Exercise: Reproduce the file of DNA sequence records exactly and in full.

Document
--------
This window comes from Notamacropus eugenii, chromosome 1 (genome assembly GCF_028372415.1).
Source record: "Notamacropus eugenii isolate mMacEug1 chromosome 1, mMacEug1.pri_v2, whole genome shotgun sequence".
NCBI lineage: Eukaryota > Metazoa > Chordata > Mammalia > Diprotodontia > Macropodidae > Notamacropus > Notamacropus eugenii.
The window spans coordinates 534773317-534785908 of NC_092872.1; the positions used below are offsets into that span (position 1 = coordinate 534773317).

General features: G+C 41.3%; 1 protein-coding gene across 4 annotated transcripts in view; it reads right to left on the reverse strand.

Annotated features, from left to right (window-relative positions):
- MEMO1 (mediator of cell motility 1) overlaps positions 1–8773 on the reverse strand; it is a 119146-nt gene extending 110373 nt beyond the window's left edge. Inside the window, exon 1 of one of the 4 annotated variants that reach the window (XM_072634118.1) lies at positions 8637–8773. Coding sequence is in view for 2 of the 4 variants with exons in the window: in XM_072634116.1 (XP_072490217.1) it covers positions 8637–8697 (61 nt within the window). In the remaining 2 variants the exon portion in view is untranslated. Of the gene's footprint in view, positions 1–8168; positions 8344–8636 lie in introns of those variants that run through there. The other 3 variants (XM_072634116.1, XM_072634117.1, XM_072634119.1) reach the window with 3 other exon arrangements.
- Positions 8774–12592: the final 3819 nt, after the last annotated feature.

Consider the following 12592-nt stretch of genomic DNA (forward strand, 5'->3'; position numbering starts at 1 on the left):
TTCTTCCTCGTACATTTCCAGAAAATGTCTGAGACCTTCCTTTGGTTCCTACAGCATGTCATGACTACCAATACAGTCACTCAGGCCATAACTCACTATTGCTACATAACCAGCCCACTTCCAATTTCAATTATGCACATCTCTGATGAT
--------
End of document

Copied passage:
This window comes from Notamacropus eugenii, chromosome 1 (genome assembly GCF_028372415.1).
Source record: "Notamacropus eugenii isolate mMacEug1 chromosome 1, mMacEug1.pri_v2, whole genome shotgun sequence".
NCBI lineage: Eukaryota > Metazoa > Chordata > Mammalia > Diprotodontia > Macropodidae > Notamacropus > Notamacropus eugenii.
The window spans coordinates 534773317-534785908 of NC_092872.1; the positions used below are offsets into that span (position 1 = coordinate 534773317).

General features: G+C 41.3%; 1 protein-coding gene across 4 annotated transcripts in view; it reads right to left on the reverse strand.

Annotated features, from left to right (window-relative positions):
- MEMO1 (mediator of cell motility 1) overlaps positions 1–8773 on the reverse strand; it is a 119146-nt gene extending 110373 nt beyond the window's left edge. Inside the window, exon 1 of one of the 4 annotated variants that reach the window (XM_072634118.1) lies at positions 8637–8773. Coding sequence is in view for 2 of the 4 variants with exons in the window: in XM_072634116.1 (XP_072490217.1) it covers positions 8637–8697 (61 nt within the window). In the remaining 2 variants the exon portion in view is untranslated. Of the gene's footprint in view, positions 1–8168; positions 8344–8636 lie in introns of those variants that run through there. The other 3 variants (XM_072634116.1, XM_072634117.1, XM_072634119.1) reach the window with 3 other exon arrangements.
- Positions 8774–12592: the final 3819 nt, after the last annotated feature.

Consider the following 12592-nt stretch of genomic DNA (forward strand, 5'->3'; position numbering starts at 1 on the left):
TTCTTCCTCGTACATTTCCAGAAAATGTCTGAGACCTTCCTTTGGTTCCTACAGCATGTCATGACTACCAATACAGTCACTCAGGCCATAACTCACTATTGCTACATAACCAGCCCACTTCCAATTTCAATTATGCACATCTCTGATGAT